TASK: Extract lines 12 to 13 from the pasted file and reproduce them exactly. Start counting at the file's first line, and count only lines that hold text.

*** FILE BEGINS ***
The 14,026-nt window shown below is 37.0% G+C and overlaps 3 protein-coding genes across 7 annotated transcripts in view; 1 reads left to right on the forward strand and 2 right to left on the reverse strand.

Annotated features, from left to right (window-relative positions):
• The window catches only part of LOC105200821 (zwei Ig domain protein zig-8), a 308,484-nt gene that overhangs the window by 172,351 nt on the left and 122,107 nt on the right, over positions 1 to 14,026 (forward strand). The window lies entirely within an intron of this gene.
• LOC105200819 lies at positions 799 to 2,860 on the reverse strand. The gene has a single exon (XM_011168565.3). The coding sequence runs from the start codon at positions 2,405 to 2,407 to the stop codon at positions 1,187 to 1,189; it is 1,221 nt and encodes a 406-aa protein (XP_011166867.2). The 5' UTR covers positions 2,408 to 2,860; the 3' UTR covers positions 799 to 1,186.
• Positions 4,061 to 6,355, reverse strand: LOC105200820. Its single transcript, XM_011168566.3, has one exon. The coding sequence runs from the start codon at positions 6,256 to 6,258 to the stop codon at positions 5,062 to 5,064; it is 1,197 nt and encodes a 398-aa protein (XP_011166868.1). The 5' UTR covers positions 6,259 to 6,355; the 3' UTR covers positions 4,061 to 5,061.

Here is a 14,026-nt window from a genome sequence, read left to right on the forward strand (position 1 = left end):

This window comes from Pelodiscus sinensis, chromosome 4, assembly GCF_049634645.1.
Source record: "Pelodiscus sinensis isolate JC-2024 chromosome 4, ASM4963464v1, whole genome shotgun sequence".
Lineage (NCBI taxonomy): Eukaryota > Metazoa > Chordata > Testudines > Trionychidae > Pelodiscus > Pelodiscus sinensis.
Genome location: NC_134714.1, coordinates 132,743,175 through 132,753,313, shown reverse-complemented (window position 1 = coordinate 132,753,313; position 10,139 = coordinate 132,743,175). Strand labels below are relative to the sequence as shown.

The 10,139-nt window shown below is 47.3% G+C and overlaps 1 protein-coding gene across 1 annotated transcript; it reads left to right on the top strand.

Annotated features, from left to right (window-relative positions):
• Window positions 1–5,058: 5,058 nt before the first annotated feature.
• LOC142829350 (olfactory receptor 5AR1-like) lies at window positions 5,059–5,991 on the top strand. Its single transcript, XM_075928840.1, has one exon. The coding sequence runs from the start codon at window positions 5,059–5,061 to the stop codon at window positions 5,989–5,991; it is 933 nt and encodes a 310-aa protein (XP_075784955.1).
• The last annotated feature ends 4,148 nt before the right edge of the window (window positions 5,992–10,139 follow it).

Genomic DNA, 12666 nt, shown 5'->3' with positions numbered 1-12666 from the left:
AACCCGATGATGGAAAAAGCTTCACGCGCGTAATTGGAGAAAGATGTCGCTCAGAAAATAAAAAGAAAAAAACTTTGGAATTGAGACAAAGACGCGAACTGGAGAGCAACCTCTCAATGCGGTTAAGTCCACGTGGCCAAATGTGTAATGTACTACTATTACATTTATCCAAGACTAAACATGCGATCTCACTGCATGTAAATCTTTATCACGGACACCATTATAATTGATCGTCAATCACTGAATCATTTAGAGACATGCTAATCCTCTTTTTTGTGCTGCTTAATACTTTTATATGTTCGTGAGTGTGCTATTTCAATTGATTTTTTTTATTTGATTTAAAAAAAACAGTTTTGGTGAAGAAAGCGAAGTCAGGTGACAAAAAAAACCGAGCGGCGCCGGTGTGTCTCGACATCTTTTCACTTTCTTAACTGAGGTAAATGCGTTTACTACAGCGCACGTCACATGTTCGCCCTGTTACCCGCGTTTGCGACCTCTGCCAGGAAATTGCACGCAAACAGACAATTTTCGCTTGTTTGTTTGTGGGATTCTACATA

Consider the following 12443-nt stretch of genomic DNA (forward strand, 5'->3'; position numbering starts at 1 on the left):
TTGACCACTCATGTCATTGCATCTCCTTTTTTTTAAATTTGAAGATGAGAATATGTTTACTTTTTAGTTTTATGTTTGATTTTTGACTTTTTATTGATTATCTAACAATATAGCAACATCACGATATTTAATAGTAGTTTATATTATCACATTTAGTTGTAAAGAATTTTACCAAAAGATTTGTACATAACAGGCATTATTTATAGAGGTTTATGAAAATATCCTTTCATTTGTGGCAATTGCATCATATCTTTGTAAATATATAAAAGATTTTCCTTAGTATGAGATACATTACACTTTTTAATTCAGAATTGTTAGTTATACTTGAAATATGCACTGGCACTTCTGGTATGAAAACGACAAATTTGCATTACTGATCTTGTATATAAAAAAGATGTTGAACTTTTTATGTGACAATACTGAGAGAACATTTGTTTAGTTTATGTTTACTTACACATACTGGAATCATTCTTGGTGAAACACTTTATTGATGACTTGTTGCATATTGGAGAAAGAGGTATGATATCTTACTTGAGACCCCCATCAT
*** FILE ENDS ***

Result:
Annotated features, from left to right (window-relative positions):
• Window positions 1–5,058: 5,058 nt before the first annotated feature.